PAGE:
Where it seemed that the first two scores in the BATMAN franchise were as crazy as you could get with the Wagnerian approach to superhero scoring, then Elliot Goldenthal’s next two entries made Danny Elfman’s brilliant, demon circus takes seem positively somnambulant in comparison. If anything, Goldenthal’s BATMAN FOREVER and BATMAN AND ROBIN scores are like two alarm clocks, screaming through your senses as they mash together the 60’s jazz kitsch that Neil Hefti gave to the television show, along with the brash, brassy experimentalism of John Corigliano’s concert hall works in the 80’s- modernism that changed the face of film scoring with his soundtrack to ALTERED STATES.
It’s no boy wonder that Goldenthal was Corigliano’s Robin, running with his master’s dissonant approach to blaze onto the Hollywood scoring scene with his brazen WTF work on ALIEN 3, INTERVIEW WITH A VAMPIRE and DEMOLITION MAN. But even the latter cult film’s avant-garde zaniness didn’t come close to the colorful, blasting weirdness that Goldenthal gave to BATMAN FOREVER, an approach right in unrestrained tune with director Joel Schumacher’s attempt to return the film franchise to its lighter Adam West identity. It was a way over the top pop art revamp that paid off handsomely on all counts, or at least the first time out in Schumacher’s case.
For despite all the shrieking brass runs and blaring orchestral bombast that relentlessly powers the film, there’s a definite method to Goldenthal’s madness for a BATMAN that relishes in its pseudo-analyzing of split identities. The composer brilliantly makes those characters’ thematic distinctions apparent, from a surging, heroic march for Batman and Robin to a piercing, voice-topped Theremin that suits the Riddler’s mind-controlling device and discordant rhythms that capture Two-Faces psychotically scarred mood swings. And if that wasn’t enough, there’s a constant surprise, invention and fun to Goldenthal’s hellzapoppin’ approach as he adds to his well-defined musical characters with a Tango, Gothic eeriness, salutes to Philip Glass and sultry piano romance for Nicole Kidman’s eye candy. It all adds up to a soundtrack that’s as crazy as it is mainstream in its objectives, not to mention one of the most successful examples of musical excessiveness in film scoring history.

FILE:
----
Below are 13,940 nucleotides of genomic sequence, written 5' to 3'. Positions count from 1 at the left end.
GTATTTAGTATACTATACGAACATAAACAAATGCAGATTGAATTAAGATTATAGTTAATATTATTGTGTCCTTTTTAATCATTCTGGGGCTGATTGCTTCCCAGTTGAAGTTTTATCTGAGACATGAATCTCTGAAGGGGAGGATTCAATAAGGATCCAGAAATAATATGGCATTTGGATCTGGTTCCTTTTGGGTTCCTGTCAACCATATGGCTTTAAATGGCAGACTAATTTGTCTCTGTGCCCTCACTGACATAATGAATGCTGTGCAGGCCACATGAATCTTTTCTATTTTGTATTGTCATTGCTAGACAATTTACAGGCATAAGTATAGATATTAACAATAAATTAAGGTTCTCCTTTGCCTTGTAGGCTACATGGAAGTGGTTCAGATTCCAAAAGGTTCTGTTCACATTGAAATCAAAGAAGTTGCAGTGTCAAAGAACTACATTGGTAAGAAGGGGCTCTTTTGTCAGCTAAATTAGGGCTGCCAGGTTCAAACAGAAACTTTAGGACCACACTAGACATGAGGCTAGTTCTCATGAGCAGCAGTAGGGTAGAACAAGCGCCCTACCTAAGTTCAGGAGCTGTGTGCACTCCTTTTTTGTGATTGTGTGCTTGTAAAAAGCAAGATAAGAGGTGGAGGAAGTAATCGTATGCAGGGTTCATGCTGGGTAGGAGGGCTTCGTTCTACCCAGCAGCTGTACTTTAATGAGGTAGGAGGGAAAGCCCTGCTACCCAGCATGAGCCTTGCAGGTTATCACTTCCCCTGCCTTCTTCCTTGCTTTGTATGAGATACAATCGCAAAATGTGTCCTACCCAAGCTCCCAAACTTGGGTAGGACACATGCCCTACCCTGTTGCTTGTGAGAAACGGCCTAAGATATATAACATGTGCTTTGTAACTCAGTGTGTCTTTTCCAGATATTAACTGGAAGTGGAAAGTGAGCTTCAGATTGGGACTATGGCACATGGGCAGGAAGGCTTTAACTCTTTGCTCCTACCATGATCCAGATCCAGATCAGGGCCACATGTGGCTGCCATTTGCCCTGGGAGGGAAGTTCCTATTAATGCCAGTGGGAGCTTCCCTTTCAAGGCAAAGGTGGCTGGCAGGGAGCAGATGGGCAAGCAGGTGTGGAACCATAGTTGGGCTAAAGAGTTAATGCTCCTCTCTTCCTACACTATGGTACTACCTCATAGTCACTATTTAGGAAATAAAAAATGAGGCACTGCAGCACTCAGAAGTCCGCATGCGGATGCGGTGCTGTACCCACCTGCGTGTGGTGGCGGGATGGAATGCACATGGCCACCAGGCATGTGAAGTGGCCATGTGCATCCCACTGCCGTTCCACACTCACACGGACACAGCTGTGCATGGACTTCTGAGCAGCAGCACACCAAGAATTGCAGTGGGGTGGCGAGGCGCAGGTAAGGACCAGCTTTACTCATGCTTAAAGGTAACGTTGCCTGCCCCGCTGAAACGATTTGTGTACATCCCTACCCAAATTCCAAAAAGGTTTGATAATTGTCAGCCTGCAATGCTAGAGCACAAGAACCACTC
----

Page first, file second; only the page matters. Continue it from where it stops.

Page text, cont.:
La La Land Records follows up their comprehensive, two-CD re-issues of BATMAN and BATMAN RETURNS with two hours of Elliot Goldenthal’s complete score, a presentation that reveals just how much more subtle complexity there is to BATMAN FOREVER beyond its berserker approach. It’s also gloriously louder than ever with a newly re-furbished sound that truly shakes the roof of the batcave, complete with the original Atlantic Records presentation. Extra kudos on this jam-p acked set go to the spandex seamless editing of Neil S. Bulk and booklet layout by Dan Goldwasser, which features incisive liner notes by “Returns” writer John Takis, who does his best to make verbal sense of out of the glorious musical insanity that rules FOREVER‘s roost.
Now if only the soundtrack quadrilogy could be completed with a first-ever release of Goldenthal’s equally desired, and even more lunatic BATMAN AND ROBIN score, a wealth of musical riches amidst a cinematic embarrassment. Unfortunately, we’re not likely to see that ultimate soundtrack come out until Schwarzenegger freezes over.
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